This weekend I ran my tenth half marathon.
I also ate my weight in brunch food.
Both were pretty epic.
The boring stuff -- I was up at 4:00am on Saturday morning to catch a 7:15 flight to Chicago where Catie was able to pick me up form the airport. We made our way back to her friends David and Amanda’s house where we went on a short run and then eventually made our way to brunch and the Renegade craft fair. I had a late-ish (but amazingly delicious) dinner of whole-wheat pasta, seafood with a slightly spicy sauce, lots of bread and tons of water. When all was said and done we didn’t get to sleep until almost 11:00pm that night.
|catie hearts brunch|
|literally couldn't work the photo booth. good thing we're pretty|
I had set my alarm for 5:00am, which by my calculations left me with ten hours of combined sleep for the two nights prior to the race. My friends can attest that I am NOT a morning person, even after a good night’s rest. I was a raging bitch when I woke up on Saturday morning. To give you an idea of my state of mind at that moment, my first words I uttered that morning were “I’d rather be going to the gynecologist”. I think this picture also captures my sentiments pretty well:
Sorry Catie. I love you.
Our plan was to do four miles before the race, which, in hindsight would be difficult to manage before a 7:00am race start. We probably would have had enough time to do the miles and then get to the start, but Catie and I decided that it would be less stressful to run after. By the time we got to the starting line we had just enough time to wait on the massive portapotty line before the gun went off. Good thing, because my stomach was also pretty displeased about the lack of sleep if ya know what I mean.
The race was perfectly executed and just wonderful. I believe there were about 20,000 runners on the course, so obviously it was pretty crowded. But I started far enough back that it wasn’t too much of a problem. The race is a short little loop and then it brings you to Lake Shore Drive for an out and back. I was amazed at the crowd support along the course. Most of my races are admittedly smaller than the Chicago half, but they generally have very few people cheering. Maybe New England spectators just aren’t impressed unless it’s something really cool like the Boston Marathon. Either way, the course was flat and the weather was beyond perfect. Despite being chilly before the start of the race, I was definitely glad that I’d chosen to wear a tank top with my crops. I won’t give you a mile-by-mile recap, because it’s not really necessary but I will say that I felt good and solid for the entire race. I wanted to stay around my target marathon pace (which is 11:00 minute miles), and I did. My pacing was pretty consistent and I didn’t have any major pains.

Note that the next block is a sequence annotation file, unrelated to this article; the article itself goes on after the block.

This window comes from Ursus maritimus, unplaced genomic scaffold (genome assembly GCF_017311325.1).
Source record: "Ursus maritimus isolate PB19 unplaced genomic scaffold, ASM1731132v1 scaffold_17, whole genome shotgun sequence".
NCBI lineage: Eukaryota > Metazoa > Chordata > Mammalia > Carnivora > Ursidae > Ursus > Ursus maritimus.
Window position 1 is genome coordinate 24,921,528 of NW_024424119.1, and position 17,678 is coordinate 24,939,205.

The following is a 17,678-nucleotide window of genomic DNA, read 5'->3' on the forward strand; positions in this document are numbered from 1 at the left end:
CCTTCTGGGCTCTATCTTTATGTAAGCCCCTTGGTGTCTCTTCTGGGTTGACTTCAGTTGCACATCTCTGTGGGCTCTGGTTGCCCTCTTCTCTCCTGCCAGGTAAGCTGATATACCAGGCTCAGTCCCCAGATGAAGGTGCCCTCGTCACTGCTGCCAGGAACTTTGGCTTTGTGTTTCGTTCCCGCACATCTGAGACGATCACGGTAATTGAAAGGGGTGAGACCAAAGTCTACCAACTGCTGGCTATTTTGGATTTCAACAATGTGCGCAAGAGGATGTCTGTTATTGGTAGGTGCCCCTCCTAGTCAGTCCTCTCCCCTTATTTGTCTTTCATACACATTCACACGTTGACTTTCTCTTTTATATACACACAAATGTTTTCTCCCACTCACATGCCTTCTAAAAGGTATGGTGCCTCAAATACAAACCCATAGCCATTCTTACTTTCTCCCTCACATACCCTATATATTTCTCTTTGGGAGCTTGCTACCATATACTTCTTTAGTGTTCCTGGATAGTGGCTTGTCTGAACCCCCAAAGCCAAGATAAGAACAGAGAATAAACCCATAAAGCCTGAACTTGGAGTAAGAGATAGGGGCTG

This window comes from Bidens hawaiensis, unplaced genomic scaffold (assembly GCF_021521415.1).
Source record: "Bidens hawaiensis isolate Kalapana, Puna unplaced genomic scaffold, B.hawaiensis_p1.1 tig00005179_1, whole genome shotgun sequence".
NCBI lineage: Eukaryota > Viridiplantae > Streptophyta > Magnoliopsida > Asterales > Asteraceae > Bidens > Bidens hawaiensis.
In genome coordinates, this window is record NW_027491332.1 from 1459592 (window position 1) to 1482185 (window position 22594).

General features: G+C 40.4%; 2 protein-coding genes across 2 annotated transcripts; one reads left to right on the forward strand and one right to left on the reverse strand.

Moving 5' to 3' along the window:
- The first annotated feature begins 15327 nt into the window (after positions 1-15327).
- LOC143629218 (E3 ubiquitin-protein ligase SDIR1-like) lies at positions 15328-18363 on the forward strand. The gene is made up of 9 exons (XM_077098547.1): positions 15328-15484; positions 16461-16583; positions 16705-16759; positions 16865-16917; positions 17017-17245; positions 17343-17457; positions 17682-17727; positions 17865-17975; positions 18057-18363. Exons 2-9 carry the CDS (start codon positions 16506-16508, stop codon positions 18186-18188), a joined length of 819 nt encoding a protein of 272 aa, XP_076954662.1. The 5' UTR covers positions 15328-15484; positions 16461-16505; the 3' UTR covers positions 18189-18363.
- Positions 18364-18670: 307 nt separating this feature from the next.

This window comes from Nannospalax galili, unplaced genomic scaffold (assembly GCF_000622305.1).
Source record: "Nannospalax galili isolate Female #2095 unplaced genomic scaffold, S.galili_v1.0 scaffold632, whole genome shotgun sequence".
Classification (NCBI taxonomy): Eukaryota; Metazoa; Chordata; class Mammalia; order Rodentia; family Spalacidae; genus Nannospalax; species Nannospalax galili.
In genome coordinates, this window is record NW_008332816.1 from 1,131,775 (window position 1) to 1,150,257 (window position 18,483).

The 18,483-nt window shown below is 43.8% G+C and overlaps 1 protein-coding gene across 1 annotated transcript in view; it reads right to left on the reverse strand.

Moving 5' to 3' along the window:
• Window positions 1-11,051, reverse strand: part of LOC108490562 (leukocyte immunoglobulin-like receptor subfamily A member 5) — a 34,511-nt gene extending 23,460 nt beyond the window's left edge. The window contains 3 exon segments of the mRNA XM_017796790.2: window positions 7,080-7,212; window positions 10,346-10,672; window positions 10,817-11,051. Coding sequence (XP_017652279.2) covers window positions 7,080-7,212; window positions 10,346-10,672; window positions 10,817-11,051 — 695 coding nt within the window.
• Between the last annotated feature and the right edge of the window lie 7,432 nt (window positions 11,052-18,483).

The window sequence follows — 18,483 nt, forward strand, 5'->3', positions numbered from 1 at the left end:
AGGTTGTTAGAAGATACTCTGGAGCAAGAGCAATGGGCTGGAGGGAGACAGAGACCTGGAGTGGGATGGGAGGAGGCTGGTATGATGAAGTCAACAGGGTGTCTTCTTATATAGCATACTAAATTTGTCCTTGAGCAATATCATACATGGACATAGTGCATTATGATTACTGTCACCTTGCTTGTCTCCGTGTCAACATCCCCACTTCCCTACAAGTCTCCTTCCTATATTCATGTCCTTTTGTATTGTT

I crossed the finish line in 2:24:35. It’s right in the middle of my half marathon times and I was happy with it. What I was NOT happy with was the prospect of running four more miles. I knew that I still had the energy to do it, but mentally I had sort of shut down. Luckily I had Catie, with her endless energy, to get me through. It didn’t hurt that we had some beautiful scenery along the lake path. If I lived in Chicago I’d be running outside every day just to get a look at that view! When all was said and done we covered just over 17 miles in about 3:15. It was faster than last week’s training run and I didn’t have any hunger issues (which I attribute to fueling really well the night before). I’m pretty shocked at what I was able to accomplish on only ten hours of sleep.
|bad ass medal!|
Another note on the race: When they opened up the roads they pushed the slower runners/walkers to the sidewalks. By this point they’d been out there for over three hours and it was getting hot. The race officials were driving by on golf carts handing out waters and asking if people were okay. Walking by the finish line on the way to the car we saw a woman sprint the last tenth of a mile to finish in just over four hours. She cried as she crossed, and there was a man there ready to put a medal around her neck. I really loved seeing that. In so many races the back of the packers get left behind but that did not happen at the Chicago half.
I’m not usually an emotional racer. I didn’t cry when I finished my first half marathon (except when I took off my shoes to reveal a bloody toe…), and I didn’t shed a tear when I finished the Walt Disney World marathon. Heck, I didn’t even cry when I PR’d at Newport. But yesterday I found myself blinking back tears as I strode across the starting line of the Chicago Half marathon. As I began what would turn out to be a 17 mile training run I felt scared, excited, and really, really tired. I kept thinking about the races that I’ve done – in just over five years of running I have completed ten half marathons, two relays, one marathon and countless shorter distances. On November 4th, I will run my second marathon in my hometown, with my family and friends cheering me on along the course.
I can’t wait.